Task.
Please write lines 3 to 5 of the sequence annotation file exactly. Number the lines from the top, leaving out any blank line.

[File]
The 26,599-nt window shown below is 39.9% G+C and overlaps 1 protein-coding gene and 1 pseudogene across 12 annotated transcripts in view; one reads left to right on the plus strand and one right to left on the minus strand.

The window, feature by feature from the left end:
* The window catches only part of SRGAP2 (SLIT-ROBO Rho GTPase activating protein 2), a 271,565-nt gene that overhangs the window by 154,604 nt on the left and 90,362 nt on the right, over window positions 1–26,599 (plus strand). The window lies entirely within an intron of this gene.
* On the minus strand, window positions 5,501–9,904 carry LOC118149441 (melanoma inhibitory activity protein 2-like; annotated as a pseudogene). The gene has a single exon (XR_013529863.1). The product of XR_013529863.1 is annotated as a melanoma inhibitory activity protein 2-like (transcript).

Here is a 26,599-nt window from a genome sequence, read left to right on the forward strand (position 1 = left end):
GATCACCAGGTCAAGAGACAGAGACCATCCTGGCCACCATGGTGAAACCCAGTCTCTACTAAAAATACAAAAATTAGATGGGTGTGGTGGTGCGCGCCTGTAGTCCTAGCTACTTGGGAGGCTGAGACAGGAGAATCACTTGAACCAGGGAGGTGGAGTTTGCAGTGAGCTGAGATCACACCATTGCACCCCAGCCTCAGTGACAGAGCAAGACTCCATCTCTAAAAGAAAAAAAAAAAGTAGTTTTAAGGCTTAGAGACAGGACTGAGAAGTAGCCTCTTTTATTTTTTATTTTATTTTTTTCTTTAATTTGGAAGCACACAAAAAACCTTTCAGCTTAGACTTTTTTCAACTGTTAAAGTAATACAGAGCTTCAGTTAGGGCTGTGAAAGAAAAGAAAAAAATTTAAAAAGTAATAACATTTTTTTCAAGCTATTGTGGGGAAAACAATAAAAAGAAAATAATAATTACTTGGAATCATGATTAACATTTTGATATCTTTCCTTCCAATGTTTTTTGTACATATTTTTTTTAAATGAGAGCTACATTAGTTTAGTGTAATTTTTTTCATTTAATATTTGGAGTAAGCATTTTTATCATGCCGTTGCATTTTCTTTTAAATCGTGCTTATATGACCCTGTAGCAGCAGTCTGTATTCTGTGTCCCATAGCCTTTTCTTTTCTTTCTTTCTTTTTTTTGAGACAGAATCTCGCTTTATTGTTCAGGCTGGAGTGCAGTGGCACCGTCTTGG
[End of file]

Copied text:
* The window catches only part of SRGAP2 (SLIT-ROBO Rho GTPase activating protein 2), a 271,565-nt gene that overhangs the window by 154,604 nt on the left and 90,362 nt on the right, over window positions 1–26,599 (plus strand). The window lies entirely within an intron of this gene.
* On the minus strand, window positions 5,501–9,904 carry LOC118149441 (melanoma inhibitory activity protein 2-like; annotated as a pseudogene). The gene has a single exon (XR_013529863.1). The product of XR_013529863.1 is annotated as a melanoma inhibitory activity protein 2-like (transcript).

Here is a 26,599-nt window from a genome sequence, read left to right on the forward strand (position 1 = left end):